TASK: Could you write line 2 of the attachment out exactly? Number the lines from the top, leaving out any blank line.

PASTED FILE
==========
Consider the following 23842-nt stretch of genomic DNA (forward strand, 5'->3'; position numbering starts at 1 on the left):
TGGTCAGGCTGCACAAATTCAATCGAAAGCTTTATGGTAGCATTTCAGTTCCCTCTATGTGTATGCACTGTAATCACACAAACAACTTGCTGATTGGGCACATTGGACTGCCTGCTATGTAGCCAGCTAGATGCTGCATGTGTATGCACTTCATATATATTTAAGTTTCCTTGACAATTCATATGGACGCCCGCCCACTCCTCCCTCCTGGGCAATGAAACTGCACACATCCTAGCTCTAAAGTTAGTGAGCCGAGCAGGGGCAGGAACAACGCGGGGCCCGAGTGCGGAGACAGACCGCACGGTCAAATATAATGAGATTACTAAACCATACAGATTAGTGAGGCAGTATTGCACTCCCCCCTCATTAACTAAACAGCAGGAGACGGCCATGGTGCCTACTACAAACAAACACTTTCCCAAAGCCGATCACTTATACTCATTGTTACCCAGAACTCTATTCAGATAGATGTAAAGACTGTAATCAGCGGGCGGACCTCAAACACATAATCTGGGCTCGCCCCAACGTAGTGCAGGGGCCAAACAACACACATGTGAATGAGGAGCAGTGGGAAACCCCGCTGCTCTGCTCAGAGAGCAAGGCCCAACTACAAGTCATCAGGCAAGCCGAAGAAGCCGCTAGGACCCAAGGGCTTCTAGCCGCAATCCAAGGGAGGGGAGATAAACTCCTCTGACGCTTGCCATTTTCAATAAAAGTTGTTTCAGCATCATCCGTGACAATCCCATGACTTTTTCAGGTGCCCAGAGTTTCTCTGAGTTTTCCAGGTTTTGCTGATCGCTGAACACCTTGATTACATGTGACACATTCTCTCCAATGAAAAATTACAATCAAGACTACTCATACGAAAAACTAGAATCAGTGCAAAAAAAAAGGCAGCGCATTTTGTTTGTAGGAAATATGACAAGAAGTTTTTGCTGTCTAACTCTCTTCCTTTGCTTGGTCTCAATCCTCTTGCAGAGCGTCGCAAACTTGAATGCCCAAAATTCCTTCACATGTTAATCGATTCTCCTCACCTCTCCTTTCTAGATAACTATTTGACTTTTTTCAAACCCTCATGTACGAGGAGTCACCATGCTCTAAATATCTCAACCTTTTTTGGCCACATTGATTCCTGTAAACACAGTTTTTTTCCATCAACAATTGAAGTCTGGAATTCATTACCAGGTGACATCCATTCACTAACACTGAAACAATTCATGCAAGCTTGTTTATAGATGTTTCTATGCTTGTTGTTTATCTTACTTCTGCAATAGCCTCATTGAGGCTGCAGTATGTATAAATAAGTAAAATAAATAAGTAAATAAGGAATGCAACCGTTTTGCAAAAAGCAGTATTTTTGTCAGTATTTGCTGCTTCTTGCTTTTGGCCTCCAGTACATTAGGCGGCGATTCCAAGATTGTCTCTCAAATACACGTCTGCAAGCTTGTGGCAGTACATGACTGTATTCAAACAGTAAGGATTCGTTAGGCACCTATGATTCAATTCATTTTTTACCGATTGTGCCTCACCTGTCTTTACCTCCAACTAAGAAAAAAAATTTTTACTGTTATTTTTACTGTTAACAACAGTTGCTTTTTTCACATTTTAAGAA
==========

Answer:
TGGTCAGGCTGCACAAATTCAATCGAAAGCTTTATGGTAGCATTTCAGTTCCCTCTATGTGTATGCACTGTAATCACACAAACAACTTGCTGATTGGGCACATTGGACTGCCTGCTATGTAGCCAGCTAGATGCTGCATGTGTATGCACTTCATATATATTTAAGTTTCCTTGACAATTCATATGGACGCCCGCCCACTCCTCCCTCCTGGGCAATGAAACTGCACACATCCTAGCTCTAAAGTTAGTGAGCCGAGCAGGGGCAGGAACAACGCGGGGCCCGAGTGCGGAGACAGACCGCACGGTCAAATATAATGAGATTACTAAACCATACAGATTAGTGAGGCAGTATTGCACTCCCCCCTCATTAACTAAACAGCAGGAGACGGCCATGGTGCCTACTACAAACAAACACTTTCCCAAAGCCGATCACTTATACTCATTGTTACCCAGAACTCTATTCAGATAGATGTAAAGACTGTAATCAGCGGGCGGACCTCAAACACATAATCTGGGCTCGCCCCAACGTAGTGCAGGGGCCAAACAACACACATGTGAATGAGGAGCAGTGGGAAACCCCGCTGCTCTGCTCAGAGAGCAAGGCCCAACTACAAGTCATCAGGCAAGCCGAAGAAGCCGCTAGGACCCAAGGGCTTCTAGCCGCAATCCAAGGGAGGGGAGATAAACTCCTCTGACGCTTGCCATTTTCAATAAAAGTTGTTTCAGCATCATCCGTGACAATCCCATGACTTTTTCAGGTGCCCAGAGTTTCTCTGAGTTTTCCAGGTTTTGCTGATCGCTGAACACCTTGATTACATGTGACACATTCTCTCCAATGAAAAATTACAATCAAGACTACTCATACGAAAAACTAGAATCAGTGCAAAAAAAAAGGCAGCGCATTTTGTTTGTAGGAAATATGACAAGAAGTTTTTGCTGTCTAACTCTCTTCCTTTGCTTGGTCTCAATCCTCTTGCAGAGCGTCGCAAACTTGAATGCCCAAAATTCCTTCACATGTTAATCGATTCTCCTCACCTCTCCTTTCTAGATAACTATTTGACTTTTTTCAAACCCTCATGTACGAGGAGTCACCATGCTCTAAATATCTCAACCTTTTTTGGCCACATTGATTCCTGTAAACACAGTTTTTTTCCATCAACAATTGAAGTCTGGAATTCATTACCAGGTGACATCCATTCACTAACACTGAAACAATTCATGCAAGCTTGTTTATAGATGTTTCTATGCTTGTTGTTTATCTTACTTCTGCAATAGCCTCATTGAGGCTGCAGTATGTATAAATAAGTAAAATAAATAAGTAAATAAGGAATGCAACCGTTTTGCAAAAAGCAGTATTTTTGTCAGTATTTGCTGCTTCTTGCTTTTGGCCTCCAGTACATTAGGCGGCGATTCCAAGATTGTCTCTCAAATACACGTCTGCAAGCTTGTGGCAGTACATGACTGTATTCAAACAGTAAGGATTCGTTAGGCACCTATGATTCAATTCATTTTTTACCGATTGTGCCTCACCTGTCTTTACCTCCAACTAAGAAAAAAAATTTTTACTGTTATTTTTACTGTTAACAACAGTTGCTTTTTTCACATTTTAAGAA